Designing and Understanding Microporosity in Liquids
- Event time: 1:00pm
- Event date: 25th November 2013
- Speaker: Professor Mario G. del Popolo (Universidad Nacional de Cuyo Argentina)
- Location: Room 2511, James Clerk Maxwell Building (JCMB) James Clerk Maxwell Building Peter Guthrie Tait Road Edinburgh EH9 3FD GB
Standard microporous materials are crystalline solids that exhibit a regular array of cavities of uniform size and shape. Packing and directional bonding between molecular building blocks give rise to interstitial pores that confer catalytic and sorption properties to the material. In the liquid state interstitial cavities are transient, however permanent and intrinsic 'pores' can potentially be built into the structure of the constituent molecules. With the aid of computer simulations we have designed, produced and characterised a series of liquids made of hollow cage-like molecules, which are decorated with hydrocarbon chains to make them liquid at accessible temperatures. Experiments and simulations demonstrate that chain length and size of terminal chain substituents can be used to tune, within certain margins, the availability of intramolecular cavities in such neat liquids. Simulations identify a candidate "porous liquid" in which 30% of the hollow cages remain empty in the liquid state. We will also show that small guest molecules can selectively occupy these empty cavities.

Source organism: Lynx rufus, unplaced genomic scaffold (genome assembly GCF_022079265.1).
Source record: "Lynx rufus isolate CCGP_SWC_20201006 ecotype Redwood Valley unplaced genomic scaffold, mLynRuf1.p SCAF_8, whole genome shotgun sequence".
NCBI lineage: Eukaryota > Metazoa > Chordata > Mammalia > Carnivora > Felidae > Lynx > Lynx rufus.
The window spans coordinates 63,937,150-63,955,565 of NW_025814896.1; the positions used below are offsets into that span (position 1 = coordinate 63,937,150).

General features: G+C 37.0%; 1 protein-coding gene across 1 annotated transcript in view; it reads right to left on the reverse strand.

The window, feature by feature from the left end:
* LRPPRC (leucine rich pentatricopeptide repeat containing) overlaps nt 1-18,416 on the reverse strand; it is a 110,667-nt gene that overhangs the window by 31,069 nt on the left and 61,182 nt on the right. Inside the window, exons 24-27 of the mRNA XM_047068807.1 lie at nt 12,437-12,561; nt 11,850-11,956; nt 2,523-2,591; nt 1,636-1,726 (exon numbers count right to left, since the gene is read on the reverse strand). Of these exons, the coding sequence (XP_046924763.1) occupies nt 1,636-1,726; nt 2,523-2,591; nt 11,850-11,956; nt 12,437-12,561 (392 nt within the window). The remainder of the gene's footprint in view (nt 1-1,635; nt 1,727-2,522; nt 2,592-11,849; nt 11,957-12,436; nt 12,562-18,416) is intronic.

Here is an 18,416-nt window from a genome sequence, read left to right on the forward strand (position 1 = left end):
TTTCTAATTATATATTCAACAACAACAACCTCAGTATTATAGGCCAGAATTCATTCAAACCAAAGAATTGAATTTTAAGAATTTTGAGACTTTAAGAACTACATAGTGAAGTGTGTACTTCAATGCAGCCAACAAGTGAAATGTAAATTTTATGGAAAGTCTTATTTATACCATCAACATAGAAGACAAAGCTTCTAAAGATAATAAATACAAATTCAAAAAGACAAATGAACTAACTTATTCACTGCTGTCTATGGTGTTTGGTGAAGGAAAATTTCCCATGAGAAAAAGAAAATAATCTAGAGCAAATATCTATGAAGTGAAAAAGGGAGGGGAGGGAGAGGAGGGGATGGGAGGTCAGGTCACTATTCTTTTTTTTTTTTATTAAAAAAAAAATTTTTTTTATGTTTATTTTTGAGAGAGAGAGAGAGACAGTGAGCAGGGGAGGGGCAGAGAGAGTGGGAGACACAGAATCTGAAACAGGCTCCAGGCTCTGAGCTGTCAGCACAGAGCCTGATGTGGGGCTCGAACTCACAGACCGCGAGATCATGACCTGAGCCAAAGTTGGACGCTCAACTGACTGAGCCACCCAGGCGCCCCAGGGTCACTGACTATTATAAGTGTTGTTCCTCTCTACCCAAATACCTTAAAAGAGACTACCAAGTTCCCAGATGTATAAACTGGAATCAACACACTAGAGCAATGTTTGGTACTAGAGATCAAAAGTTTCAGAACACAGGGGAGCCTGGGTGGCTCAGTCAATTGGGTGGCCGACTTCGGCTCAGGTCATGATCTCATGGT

This is a weekly series of informal talks given primarily by members of the soft condensed matter and statistical mechanics groups, but is also open to members of other groups and external visitors. The aim of the series is to promote discussion and learning of various topics at a level suitable to the broad background of the group. Everyone is welcome to attend..